TWO POSITION CONTROL SYSTEMS
Three terms commonly used to describe the proportional mode of control are proportional band,
gain, and offset.
Proportional band, (also called throttling range), is the change in value of the controlled variable
that causes full travel of the final control element. Figure 14 shows the relationship between
valve position and temperature band for two different proportional bands.
The proportional band of a particular instrument is expressed as a percent of full range. For
example, if full range of an instrument is 200oF and it takes a 50oF change in temperature to
cause full valve travel, the percent proportional band is 50oF in 200oF, or 25%. Proportional
bands may range from less than 1% to well over 200%. However, proportional bands over 100%
cannot cause full valve travel even for full range change of the controlled variable.
Gain, also called sensitivity, compares the ratio of amount of change in the final control element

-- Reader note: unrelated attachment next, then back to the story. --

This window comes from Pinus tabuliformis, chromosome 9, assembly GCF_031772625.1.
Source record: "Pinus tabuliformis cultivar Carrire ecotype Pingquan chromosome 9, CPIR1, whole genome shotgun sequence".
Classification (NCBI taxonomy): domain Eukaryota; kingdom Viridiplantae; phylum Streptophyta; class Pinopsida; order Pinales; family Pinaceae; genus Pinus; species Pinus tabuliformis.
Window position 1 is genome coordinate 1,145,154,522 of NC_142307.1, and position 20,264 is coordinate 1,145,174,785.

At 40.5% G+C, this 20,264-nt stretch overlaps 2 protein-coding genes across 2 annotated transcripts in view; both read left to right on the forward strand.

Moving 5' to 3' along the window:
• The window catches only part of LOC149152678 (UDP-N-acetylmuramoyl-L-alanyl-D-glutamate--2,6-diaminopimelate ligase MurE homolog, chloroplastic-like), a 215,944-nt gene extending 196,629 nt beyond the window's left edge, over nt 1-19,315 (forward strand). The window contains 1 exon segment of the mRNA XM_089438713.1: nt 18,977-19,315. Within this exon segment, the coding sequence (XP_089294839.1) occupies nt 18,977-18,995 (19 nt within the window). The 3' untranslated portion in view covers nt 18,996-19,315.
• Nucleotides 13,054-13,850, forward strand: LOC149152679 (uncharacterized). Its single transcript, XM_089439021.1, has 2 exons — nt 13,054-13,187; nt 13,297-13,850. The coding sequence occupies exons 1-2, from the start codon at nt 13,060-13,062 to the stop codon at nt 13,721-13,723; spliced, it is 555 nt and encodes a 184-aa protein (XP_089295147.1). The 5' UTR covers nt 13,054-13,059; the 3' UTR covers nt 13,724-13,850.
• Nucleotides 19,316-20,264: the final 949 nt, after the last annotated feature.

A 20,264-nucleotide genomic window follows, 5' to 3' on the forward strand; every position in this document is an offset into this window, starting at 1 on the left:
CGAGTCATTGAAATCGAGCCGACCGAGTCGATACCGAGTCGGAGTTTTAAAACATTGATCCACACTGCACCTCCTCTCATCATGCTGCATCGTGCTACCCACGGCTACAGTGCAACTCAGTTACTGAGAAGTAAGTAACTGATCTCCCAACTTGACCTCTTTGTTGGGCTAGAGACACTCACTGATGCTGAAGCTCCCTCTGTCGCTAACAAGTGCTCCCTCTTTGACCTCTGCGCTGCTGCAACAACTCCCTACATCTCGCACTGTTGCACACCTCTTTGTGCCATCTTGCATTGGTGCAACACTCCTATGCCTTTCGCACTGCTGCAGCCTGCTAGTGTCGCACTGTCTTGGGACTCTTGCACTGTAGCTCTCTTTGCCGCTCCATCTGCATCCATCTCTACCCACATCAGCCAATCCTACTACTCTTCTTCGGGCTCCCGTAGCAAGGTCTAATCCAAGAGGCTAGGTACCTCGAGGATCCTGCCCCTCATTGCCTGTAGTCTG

to amount of change in the controlled variable. Mathematically, gain and sensitivity are
reciprocal to proportional band.
Offset, also called droop, is deviation that remains after a process has stabilized. Offset is an
inherent characteristic of the proportional mode of control. In other words, the proportional mode
of control will not necessarily return a controlled variable to its setpoint.
The important information in this chapter is summarized below:
Two Position Controller Summary
It is a device that has two operating conditions: completely on or completely off.
This device provides an output determined by whether the error signal is above
or below the setpoint.
Deviation is the difference between the setpoint of a process variable and its
In the proportional (throttling) mode, the amount of valve movement is
proportional to the amount of deviation. Gain compares the ratio of amount of
change in the final control element to change in the controlled variable, and
offset is the deviation that remains after a process has been stabilized.